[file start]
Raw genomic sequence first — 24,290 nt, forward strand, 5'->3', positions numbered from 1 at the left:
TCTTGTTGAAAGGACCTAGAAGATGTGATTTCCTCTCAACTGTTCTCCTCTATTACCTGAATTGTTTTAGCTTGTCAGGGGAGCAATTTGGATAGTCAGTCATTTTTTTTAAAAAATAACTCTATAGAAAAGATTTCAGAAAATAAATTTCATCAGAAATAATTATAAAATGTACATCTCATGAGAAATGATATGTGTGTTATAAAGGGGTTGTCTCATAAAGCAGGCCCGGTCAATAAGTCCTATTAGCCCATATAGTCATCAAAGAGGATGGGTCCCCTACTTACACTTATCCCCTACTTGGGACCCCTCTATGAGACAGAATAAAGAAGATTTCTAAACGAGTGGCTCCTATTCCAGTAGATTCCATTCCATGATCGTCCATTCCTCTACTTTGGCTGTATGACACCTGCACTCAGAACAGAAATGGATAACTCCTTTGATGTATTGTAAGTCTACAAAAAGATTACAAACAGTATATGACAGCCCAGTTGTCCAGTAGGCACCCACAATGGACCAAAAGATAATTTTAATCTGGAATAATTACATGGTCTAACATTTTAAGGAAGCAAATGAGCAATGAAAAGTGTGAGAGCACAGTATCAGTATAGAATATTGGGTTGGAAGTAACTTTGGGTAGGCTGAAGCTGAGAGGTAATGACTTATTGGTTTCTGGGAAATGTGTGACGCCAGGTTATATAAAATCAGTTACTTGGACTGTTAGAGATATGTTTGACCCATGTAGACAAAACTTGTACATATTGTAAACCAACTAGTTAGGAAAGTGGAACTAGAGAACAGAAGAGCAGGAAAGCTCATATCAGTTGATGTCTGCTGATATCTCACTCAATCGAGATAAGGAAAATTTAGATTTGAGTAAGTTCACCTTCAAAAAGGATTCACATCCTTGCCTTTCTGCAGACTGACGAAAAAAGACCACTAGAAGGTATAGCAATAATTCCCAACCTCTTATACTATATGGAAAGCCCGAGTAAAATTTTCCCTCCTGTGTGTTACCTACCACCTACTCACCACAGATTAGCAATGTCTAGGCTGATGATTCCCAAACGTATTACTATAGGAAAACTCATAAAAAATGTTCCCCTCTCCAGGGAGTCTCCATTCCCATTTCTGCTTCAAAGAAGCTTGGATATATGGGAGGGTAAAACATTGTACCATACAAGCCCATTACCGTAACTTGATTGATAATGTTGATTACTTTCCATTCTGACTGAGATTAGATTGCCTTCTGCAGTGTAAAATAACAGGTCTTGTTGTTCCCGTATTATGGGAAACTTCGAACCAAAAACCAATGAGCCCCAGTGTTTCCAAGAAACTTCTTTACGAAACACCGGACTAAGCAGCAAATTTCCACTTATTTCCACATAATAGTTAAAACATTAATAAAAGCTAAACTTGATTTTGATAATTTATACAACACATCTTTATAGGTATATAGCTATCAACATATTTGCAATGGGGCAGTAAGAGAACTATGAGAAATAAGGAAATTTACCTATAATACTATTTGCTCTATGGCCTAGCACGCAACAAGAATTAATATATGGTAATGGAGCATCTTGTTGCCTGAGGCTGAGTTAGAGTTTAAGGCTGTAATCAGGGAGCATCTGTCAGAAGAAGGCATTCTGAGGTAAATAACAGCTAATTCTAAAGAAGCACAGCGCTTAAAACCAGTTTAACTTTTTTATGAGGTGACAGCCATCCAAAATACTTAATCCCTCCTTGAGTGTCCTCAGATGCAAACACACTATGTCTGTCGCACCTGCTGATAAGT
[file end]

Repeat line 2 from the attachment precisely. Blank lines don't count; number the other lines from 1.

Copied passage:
TCTTGTTGAAAGGACCTAGAAGATGTGATTTCCTCTCAACTGTTCTCCTCTATTACCTGAATTGTTTTAGCTTGTCAGGGGAGCAATTTGGATAGTCAGTCATTTTTTTTAAAAAATAACTCTATAGAAAAGATTTCAGAAAATAAATTTCATCAGAAATAATTATAAAATGTACATCTCATGAGAAATGATATGTGTGTTATAAAGGGGTTGTCTCATAAAGCAGGCCCGGTCAATAAGTCCTATTAGCCCATATAGTCATCAAAGAGGATGGGTCCCCTACTTACACTTATCCCCTACTTGGGACCCCTCTATGAGACAGAATAAAGAAGATTTCTAAACGAGTGGCTCCTATTCCAGTAGATTCCATTCCATGATCGTCCATTCCTCTACTTTGGCTGTATGACACCTGCACTCAGAACAGAAATGGATAACTCCTTTGATGTATTGTAAGTCTACAAAAAGATTACAAACAGTATATGACAGCCCAGTTGTCCAGTAGGCACCCACAATGGACCAAAAGATAATTTTAATCTGGAATAATTACATGGTCTAACATTTTAAGGAAGCAAATGAGCAATGAAAAGTGTGAGAGCACAGTATCAGTATAGAATATTGGGTTGGAAGTAACTTTGGGTAGGCTGAAGCTGAGAGGTAATGACTTATTGGTTTCTGGGAAATGTGTGACGCCAGGTTATATAAAATCAGTTACTTGGACTGTTAGAGATATGTTTGACCCATGTAGACAAAACTTGTACATATTGTAAACCAACTAGTTAGGAAAGTGGAACTAGAGAACAGAAGAGCAGGAAAGCTCATATCAGTTGATGTCTGCTGATATCTCACTCAATCGAGATAAGGAAAATTTAGATTTGAGTAAGTTCACCTTCAAAAAGGATTCACATCCTTGCCTTTCTGCAGACTGACGAAAAAAGACCACTAGAAGGTATAGCAATAATTCCCAACCTCTTATACTATATGGAAAGCCCGAGTAAAATTTTCCCTCCTGTGTGTTACCTACCACCTACTCACCACAGATTAGCAATGTCTAGGCTGATGATTCCCAAACGTATTACTATAGGAAAACTCATAAAAAATGTTCCCCTCTCCAGGGAGTCTCCATTCCCATTTCTGCTTCAAAGAAGCTTGGATATATGGGAGGGTAAAACATTGTACCATACAAGCCCATTACCGTAACTTGATTGATAATGTTGATTACTTTCCATTCTGACTGAGATTAGATTGCCTTCTGCAGTGTAAAATAACAGGTCTTGTTGTTCCCGTATTATGGGAAACTTCGAACCAAAAACCAATGAGCCCCAGTGTTTCCAAGAAACTTCTTTACGAAACACCGGACTAAGCAGCAAATTTCCACTTATTTCCACATAATAGTTAAAACATTAATAAAAGCTAAACTTGATTTTGATAATTTATACAACACATCTTTATAGGTATATAGCTATCAACATATTTGCAATGGGGCAGTAAGAGAACTATGAGAAATAAGGAAATTTACCTATAATACTATTTGCTCTATGGCCTAGCACGCAACAAGAATTAATATATGGTAATGGAGCATCTTGTTGCCTGAGGCTGAGTTAGAGTTTAAGGCTGTAATCAGGGAGCATCTGTCAGAAGAAGGCATTCTGAGGTAAATAACAGCTAATTCTAAAGAAGCACAGCGCTTAAAACCAGTTTAACTTTTTTATGAGGTGACAGCCATCCAAAATACTTAATCCCTCCTTGAGTGTCCTCAGATGCAAACACACTATGTCTGTCGCACCTGCTGATAAGT